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3:18 PM | Scottish winter weather
Following on from my previous post about September weather, it seems appropriate (for my research and blog) to look at winter weather specifically for Scotland. This post again uses Met Office data. I… Continue reading →
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3:00 PM | Friday Headlines: 9-19-14
Friday Headlines, September 19, 2014 THE LATEST IN THE GEOSCIENCES   Today’s round-up: An aquatic dinosaur! Eruptions in the Philippines What started plate tectonics?   Giant Spinosaurus Was Bigger Than T. Rex—And First Dinosaur Known to Swim Spinosaurus is an … Continue reading →
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2:35 PM | Pulling secrets from deep-sea, drillbit-eating rocks
Amy West is the science writer and outreach and education officer for the JOIDES Resolution, a drill ship operated by the International Ocean Discovery Program (IODP) that is on a two-month expedition studying the Izu-Bonin-Mariana Arc in the region where the Pacific Plate is descending under the Philippine Plate to form the Mariana Trench and the deepest point in the ocean–the Challenger Deep. This is her latest blog post about the expedition.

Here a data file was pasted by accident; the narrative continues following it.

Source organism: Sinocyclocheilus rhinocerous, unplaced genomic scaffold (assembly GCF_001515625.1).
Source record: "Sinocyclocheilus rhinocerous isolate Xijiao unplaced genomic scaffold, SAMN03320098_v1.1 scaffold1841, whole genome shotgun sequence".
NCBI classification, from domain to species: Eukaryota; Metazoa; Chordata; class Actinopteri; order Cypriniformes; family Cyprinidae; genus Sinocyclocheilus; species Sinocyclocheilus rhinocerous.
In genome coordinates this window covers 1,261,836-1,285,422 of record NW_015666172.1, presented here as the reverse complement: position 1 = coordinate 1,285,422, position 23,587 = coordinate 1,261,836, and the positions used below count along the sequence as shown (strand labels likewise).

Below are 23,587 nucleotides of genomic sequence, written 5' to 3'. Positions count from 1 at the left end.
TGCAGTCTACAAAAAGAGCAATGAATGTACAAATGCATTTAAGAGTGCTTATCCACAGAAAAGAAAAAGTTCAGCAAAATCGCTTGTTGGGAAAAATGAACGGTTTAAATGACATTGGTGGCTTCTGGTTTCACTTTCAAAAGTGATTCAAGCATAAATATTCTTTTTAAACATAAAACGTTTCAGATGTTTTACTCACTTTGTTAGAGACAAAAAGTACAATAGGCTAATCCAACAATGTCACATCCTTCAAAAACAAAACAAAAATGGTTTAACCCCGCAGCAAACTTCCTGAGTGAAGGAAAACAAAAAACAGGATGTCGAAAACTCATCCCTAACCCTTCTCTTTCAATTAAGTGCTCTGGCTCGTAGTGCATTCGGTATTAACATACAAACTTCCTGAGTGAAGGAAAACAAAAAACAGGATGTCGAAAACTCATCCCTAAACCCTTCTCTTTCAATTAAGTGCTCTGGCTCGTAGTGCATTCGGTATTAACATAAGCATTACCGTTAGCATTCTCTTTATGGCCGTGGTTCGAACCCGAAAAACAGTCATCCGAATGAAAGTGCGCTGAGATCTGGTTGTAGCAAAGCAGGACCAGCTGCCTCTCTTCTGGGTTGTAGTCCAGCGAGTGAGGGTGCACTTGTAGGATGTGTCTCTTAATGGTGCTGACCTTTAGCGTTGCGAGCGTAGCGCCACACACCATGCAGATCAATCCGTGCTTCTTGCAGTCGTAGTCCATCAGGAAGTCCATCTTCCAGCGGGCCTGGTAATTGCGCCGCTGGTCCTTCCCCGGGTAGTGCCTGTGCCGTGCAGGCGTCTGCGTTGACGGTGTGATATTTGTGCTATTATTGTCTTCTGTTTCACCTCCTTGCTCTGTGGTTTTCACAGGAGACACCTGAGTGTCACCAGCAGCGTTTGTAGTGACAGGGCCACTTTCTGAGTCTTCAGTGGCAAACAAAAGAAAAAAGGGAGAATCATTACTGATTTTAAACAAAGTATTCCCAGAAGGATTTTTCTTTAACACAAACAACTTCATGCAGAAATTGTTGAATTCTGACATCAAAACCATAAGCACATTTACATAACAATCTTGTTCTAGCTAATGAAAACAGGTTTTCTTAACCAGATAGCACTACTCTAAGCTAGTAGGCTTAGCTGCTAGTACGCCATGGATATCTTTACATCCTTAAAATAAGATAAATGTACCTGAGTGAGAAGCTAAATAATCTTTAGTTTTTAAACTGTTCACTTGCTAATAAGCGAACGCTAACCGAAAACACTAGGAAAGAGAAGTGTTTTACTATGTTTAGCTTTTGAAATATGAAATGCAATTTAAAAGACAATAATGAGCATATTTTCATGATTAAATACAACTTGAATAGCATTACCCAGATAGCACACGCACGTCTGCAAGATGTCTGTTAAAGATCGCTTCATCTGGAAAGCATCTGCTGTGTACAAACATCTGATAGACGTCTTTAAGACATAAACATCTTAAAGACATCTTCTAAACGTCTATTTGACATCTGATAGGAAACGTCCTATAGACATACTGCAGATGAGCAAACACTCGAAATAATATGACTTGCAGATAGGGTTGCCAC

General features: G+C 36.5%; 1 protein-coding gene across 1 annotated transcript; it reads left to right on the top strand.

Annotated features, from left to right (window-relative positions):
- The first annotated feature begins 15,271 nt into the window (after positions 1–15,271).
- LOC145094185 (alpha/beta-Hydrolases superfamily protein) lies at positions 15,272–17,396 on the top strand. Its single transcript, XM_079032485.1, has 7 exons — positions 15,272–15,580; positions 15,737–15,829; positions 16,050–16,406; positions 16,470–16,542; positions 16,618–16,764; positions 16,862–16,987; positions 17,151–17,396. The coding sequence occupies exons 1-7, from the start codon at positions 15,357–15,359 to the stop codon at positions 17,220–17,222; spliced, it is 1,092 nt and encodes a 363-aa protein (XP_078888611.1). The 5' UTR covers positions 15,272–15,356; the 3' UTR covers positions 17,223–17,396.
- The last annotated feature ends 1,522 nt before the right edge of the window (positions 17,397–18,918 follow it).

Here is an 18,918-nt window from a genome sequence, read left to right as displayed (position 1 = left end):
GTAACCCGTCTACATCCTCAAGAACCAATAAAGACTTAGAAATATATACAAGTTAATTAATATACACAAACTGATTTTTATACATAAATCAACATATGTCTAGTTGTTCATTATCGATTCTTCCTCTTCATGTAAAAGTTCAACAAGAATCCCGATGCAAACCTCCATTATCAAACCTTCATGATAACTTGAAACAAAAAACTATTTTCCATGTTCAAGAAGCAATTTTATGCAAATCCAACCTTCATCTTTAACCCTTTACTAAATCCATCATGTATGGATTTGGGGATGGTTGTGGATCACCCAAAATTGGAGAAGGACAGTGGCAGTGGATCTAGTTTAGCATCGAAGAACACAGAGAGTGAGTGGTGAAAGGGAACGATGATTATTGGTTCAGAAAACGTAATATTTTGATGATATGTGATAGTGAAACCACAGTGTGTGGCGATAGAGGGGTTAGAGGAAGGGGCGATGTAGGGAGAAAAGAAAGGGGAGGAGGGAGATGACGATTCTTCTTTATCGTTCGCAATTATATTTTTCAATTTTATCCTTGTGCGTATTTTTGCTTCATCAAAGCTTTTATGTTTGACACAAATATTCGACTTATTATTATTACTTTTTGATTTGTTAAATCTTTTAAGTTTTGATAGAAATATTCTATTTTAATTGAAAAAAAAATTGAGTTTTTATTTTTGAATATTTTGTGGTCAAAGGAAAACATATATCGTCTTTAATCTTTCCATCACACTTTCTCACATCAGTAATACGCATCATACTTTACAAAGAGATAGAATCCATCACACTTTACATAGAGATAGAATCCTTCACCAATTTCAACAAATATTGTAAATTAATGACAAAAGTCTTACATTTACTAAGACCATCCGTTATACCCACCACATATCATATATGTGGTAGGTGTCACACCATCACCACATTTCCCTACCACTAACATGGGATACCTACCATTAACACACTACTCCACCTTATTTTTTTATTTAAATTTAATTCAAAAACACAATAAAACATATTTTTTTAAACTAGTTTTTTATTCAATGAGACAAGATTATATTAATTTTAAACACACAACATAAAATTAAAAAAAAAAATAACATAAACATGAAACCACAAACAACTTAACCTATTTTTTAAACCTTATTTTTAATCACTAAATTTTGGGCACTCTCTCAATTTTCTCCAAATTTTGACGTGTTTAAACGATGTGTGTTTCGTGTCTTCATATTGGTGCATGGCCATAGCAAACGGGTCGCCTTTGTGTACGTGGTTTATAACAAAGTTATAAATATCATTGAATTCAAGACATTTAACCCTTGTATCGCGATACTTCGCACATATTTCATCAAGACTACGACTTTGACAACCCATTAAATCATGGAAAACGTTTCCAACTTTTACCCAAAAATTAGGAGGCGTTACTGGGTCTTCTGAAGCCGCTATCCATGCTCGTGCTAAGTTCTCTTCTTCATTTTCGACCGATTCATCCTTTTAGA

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2:00 PM | Earth Shots: Must-See Planet Pics (Sept. 20)
Check out some of the coolest images of the planet from space and below.
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1:57 PM | Going on a rock cruise
A trio of two-month expeditions in 2014 will be in the region where the Pacific Plate is descending under the Philippine Plate to form the Mariana Trench and the deepest point in the ocean–the Challenger Deep. Scientists will get under the skin of the Izu-Bonin-Mariana Arc, which stretches nearly the distance from Los Angeles to Chicago
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1:30 PM | Nearly 600 Years of Tree Rings Show Altered Ocean Habitat
Data records spanning almost 600 years have shown that the strength of coastal upwelling off the west coast of North America has become more variable since 1950.